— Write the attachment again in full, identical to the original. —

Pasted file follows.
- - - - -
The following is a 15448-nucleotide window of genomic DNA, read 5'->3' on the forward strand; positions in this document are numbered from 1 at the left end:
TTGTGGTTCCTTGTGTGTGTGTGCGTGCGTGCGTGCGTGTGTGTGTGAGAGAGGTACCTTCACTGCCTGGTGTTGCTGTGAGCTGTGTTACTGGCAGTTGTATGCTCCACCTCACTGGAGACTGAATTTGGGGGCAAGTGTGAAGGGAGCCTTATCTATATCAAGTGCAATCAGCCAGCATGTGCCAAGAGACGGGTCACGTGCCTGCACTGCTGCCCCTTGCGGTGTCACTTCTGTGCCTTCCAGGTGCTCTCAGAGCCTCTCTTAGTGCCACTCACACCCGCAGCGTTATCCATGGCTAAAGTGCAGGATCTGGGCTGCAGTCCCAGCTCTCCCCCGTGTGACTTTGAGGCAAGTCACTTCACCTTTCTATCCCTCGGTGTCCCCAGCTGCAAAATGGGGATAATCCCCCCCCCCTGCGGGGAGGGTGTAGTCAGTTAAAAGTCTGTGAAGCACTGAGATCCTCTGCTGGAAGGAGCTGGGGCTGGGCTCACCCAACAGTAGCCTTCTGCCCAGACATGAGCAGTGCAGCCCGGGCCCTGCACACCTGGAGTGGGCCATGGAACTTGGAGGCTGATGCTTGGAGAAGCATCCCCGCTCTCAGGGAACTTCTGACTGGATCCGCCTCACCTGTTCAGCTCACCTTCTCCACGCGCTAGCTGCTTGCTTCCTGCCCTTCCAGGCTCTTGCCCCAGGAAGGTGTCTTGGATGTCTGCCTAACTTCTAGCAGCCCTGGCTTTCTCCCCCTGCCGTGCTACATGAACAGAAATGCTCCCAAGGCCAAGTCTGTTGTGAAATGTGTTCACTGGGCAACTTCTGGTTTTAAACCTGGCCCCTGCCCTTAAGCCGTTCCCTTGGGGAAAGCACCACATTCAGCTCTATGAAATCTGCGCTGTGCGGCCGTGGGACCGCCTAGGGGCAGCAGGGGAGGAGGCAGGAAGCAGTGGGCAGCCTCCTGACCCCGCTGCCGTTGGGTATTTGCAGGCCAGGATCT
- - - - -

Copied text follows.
The following is a 15448-nucleotide window of genomic DNA, read 5'->3' on the forward strand; positions in this document are numbered from 1 at the left end:
TTGTGGTTCCTTGTGTGTGTGTGCGTGCGTGCGTGCGTGTGTGTGTGAGAGAGGTACCTTCACTGCCTGGTGTTGCTGTGAGCTGTGTTACTGGCAGTTGTATGCTCCACCTCACTGGAGACTGAATTTGGGGGCAAGTGTGAAGGGAGCCTTATCTATATCAAGTGCAATCAGCCAGCATGTGCCAAGAGACGGGTCACGTGCCTGCACTGCTGCCCCTTGCGGTGTCACTTCTGTGCCTTCCAGGTGCTCTCAGAGCCTCTCTTAGTGCCACTCACACCCGCAGCGTTATCCATGGCTAAAGTGCAGGATCTGGGCTGCAGTCCCAGCTCTCCCCCGTGTGACTTTGAGGCAAGTCACTTCACCTTTCTATCCCTCGGTGTCCCCAGCTGCAAAATGGGGATAATCCCCCCCCCCTGCGGGGAGGGTGTAGTCAGTTAAAAGTCTGTGAAGCACTGAGATCCTCTGCTGGAAGGAGCTGGGGCTGGGCTCACCCAACAGTAGCCTTCTGCCCAGACATGAGCAGTGCAGCCCGGGCCCTGCACACCTGGAGTGGGCCATGGAACTTGGAGGCTGATGCTTGGAGAAGCATCCCCGCTCTCAGGGAACTTCTGACTGGATCCGCCTCACCTGTTCAGCTCACCTTCTCCACGCGCTAGCTGCTTGCTTCCTGCCCTTCCAGGCTCTTGCCCCAGGAAGGTGTCTTGGATGTCTGCCTAACTTCTAGCAGCCCTGGCTTTCTCCCCCTGCCGTGCTACATGAACAGAAATGCTCCCAAGGCCAAGTCTGTTGTGAAATGTGTTCACTGGGCAACTTCTGGTTTTAAACCTGGCCCCTGCCCTTAAGCCGTTCCCTTGGGGAAAGCACCACATTCAGCTCTATGAAATCTGCGCTGTGCGGCCGTGGGACCGCCTAGGGGCAGCAGGGGAGGAGGCAGGAAGCAGTGGGCAGCCTCCTGACCCCGCTGCCGTTGGGTATTTGCAGGCCAGGATCT